Lecturer by weekdays and a rapper, as fate would have it

Meet the Indonesian rapper and UOW business grad, who’s committed to sharing important messages.

Growing up in Surabaya, Indonesia and raised by a single mother, Yani Oktaviana loved listening to a variety of music genres from a young age, but it was hip hop that would eventually win her heart.

As a little girl, during celebrations in her hometown, Yani (also known as Yacko) would sing on stage to the residents — full of enthusiasm, talent and big dreams. Before the days of the internet, Yacko recalls hearing hip hop for the first time on the radio at the age of thirteen and reading about the difference between hip hop and rap in magazines. 

“I began to have this dream that someday I would release an album and be a famous rapper in Indonesia,” she says. 

She competed in rap competitions after school and on weekends, consistent and dedicated to balancing her education and creative pursuits; and at the age of 16 was given the opportunity to be included in a rap compilation album with her then-band. 

“It was then that I thought: ‘my dream has started to come true,’" she says. 

Moving to Australia in 2001 to complete a Master of Business Administration (MBA) at the Sydney Business School, University of Wollongong (UOW) gave her the chance to continue that dream and expand her creative network. 

“I’m a big city girl at heart. When I found out that UOW also has a campus in Sydney, I was just so happy because it gave me the perfect balance,” she says. 

Image credit: Vinodii

Yacko enjoyed the balance of living, studying and working in fast-paced Sydney; and the quiet coastal atmosphere of Wollongong on the days that she’d travel south to attend some classes. 

“I loved my time at UOW. I loved the library, the campus, and the teachers especially, because they’re so approachable,” she says. 

In Australia, Yacko spent her days studying postgraduate business, and her nights networking with the Australian hip hop community and performing with an Indonesian community band that she joined.  

She recorded her first solo album titled ‘Refleksi’ in 2005 and joined record label EMI in 2005. In 2006 she moved to Jakarta and went on a promotional tour for her album at the same time as starting her career in education.  

“I wanted to find a job that suited my creative schedule, but also allowed me to do something that I'm passionate about. 

“I teach because I love sharing,” she says. 

Image credit: Dedidude

Yacko is currently working with
SAE Creative Media Institute in the role of Academic Coordinator, a place she is familiar with as both an artist and a teacher.  

She’ll often invite guest speakers from the music industry to attend her lectures, and she embeds case studies about their lives into student assessments.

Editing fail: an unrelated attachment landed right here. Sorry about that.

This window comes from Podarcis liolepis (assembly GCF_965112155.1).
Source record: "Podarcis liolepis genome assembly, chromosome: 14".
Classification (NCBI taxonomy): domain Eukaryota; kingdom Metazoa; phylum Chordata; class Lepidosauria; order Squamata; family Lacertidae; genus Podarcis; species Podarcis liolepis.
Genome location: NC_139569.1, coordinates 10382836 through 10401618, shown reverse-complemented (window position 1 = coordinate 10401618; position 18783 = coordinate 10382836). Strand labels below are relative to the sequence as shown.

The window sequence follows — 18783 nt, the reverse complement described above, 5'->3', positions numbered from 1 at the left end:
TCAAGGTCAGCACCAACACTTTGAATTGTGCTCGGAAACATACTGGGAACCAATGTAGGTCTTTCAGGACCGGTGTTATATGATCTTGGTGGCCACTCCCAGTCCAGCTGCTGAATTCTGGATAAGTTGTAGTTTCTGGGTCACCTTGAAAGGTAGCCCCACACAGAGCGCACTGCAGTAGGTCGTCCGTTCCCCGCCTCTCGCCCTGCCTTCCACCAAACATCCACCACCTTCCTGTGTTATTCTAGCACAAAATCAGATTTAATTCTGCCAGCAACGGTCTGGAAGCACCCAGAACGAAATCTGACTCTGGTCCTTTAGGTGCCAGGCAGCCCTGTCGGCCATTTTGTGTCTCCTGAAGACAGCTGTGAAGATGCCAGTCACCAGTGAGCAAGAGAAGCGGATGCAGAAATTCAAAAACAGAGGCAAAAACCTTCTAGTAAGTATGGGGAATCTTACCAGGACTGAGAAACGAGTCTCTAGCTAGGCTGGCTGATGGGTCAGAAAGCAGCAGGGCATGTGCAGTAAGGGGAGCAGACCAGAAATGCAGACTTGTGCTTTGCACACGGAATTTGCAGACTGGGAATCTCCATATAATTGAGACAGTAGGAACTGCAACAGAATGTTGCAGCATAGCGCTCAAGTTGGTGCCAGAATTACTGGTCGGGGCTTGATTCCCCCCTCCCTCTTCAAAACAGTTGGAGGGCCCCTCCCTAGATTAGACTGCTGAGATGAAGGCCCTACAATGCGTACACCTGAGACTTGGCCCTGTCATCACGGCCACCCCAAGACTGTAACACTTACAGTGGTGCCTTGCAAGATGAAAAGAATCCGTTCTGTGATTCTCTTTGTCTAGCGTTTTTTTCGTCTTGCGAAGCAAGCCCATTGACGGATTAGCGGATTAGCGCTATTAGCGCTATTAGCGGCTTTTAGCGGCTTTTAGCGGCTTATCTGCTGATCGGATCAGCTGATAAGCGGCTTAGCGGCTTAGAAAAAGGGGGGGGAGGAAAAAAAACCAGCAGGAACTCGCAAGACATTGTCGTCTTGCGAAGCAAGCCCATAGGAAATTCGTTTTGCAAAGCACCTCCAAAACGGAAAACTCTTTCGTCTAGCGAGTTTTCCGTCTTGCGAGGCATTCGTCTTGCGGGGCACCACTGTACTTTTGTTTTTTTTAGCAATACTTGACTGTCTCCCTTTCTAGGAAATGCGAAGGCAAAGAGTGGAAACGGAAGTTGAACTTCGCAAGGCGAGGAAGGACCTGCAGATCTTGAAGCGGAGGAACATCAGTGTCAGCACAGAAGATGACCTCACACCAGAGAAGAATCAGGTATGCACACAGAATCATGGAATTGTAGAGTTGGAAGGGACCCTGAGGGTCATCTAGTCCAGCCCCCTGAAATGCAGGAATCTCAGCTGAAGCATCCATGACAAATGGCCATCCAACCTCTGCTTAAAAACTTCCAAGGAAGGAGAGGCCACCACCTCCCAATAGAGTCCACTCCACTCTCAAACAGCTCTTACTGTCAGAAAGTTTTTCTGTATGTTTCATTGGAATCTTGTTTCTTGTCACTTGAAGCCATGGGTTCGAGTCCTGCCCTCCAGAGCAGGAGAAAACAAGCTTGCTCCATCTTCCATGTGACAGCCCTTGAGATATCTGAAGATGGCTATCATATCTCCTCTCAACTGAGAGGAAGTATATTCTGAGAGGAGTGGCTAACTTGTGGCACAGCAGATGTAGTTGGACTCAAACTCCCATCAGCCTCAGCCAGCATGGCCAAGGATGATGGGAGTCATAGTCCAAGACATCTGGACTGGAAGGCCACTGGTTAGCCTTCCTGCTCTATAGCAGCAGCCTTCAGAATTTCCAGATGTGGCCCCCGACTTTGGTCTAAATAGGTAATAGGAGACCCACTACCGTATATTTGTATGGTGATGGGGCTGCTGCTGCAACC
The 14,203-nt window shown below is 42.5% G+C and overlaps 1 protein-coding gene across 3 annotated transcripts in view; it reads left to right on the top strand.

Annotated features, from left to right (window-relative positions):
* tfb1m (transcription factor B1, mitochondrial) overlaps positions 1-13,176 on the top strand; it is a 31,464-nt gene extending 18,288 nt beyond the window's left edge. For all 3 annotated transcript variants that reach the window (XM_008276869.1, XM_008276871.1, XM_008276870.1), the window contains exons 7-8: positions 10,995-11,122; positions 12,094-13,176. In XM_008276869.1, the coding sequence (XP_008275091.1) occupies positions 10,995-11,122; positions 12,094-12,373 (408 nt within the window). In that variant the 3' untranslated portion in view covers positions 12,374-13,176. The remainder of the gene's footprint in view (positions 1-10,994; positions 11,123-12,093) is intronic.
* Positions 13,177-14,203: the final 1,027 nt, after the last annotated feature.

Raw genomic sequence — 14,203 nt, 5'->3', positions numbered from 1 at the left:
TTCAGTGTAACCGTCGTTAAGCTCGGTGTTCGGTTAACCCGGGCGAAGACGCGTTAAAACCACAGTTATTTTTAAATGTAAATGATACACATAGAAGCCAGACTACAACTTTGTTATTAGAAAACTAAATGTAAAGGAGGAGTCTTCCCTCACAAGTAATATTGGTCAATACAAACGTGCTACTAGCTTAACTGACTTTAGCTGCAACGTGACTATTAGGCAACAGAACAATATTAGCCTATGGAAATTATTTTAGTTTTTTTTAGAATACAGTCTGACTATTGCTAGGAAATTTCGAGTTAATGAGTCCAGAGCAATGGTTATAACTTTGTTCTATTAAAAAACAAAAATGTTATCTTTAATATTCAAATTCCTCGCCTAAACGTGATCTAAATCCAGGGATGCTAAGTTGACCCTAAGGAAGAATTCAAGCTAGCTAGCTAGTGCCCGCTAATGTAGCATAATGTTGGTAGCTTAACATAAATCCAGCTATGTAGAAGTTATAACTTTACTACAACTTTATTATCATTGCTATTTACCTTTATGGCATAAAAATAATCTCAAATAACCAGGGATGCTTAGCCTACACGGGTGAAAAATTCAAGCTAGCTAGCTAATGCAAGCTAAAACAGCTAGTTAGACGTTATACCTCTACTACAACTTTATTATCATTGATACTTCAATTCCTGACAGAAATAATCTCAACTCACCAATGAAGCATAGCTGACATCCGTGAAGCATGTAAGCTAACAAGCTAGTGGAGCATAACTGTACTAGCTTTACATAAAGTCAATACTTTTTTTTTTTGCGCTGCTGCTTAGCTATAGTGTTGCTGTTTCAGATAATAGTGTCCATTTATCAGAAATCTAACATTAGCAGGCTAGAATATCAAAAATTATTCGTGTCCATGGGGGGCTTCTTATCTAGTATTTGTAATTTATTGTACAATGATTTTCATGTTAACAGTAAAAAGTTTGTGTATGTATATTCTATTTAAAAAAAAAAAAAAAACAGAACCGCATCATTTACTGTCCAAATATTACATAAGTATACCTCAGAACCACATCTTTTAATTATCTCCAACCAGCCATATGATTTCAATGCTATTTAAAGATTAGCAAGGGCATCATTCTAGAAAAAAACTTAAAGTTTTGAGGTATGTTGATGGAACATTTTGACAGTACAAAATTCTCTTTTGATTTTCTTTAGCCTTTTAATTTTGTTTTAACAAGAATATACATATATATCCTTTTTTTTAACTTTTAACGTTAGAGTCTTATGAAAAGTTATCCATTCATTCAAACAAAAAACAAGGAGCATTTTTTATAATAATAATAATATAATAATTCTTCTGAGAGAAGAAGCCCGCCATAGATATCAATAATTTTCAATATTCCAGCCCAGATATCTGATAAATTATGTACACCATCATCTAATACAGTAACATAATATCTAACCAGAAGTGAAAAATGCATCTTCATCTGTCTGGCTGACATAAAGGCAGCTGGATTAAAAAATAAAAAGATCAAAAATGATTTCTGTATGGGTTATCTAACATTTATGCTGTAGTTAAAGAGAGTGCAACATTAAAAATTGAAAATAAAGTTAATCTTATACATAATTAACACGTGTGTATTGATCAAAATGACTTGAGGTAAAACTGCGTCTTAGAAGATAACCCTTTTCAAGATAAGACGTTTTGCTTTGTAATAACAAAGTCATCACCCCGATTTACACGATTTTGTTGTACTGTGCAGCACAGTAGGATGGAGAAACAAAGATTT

“This helps students to learn not only about the conventional company, but also learn from the creative company, including advertising agencies for example.  

“In music I share my message. In education I share what I have learned from both the industry and the people I work with.  

“I believe that a teacher needs to work in the industry while they're also teaching, so that they can pass on real life experiences to their students,” she says. 

Yacko's personal branding statement is this: 

“I am a lecturer by weekdays, and a rapper as fate would have it,” she says. 

Yacko released her second and third albums independently in 2007 and 2013 respectively. Her third album was listed in the ‘20 Best Albums of 2013’ by the then Rolling Stone Indonesia. 

Image credit: FredB Art Photography

On International Women’s Day this year, she collaborated with Diton King to release her latest single titled ‘Women King.’ The lyrics are a tribute to fellow females in the industry, especially female graffiti artists — to inspire one another, drive change and elevate their true potential.

Yacko is also currently working as Program Director for FLAVS 2023 festival that will run from 14 to 15 October this year and celebrates 30 years of Indonesian hip hop and 50 years of global hip hop. 

She encourages creative people who also want a career in business to consider working in event management, for music events. 

“You can really motivate performers if you’re a creative person working behind the scenes,” she says. 

Yacko attributes her success to a philosophy she lives by, that reminds her to keep on track with her goals whilst allowing the time-target of the goals to shift when opportunities are missed, or life gets in the way. 

“Stay consistent to your objective but be flexible in your strategy,” she says. 



Yani Oktaviana

Master of Business Administration

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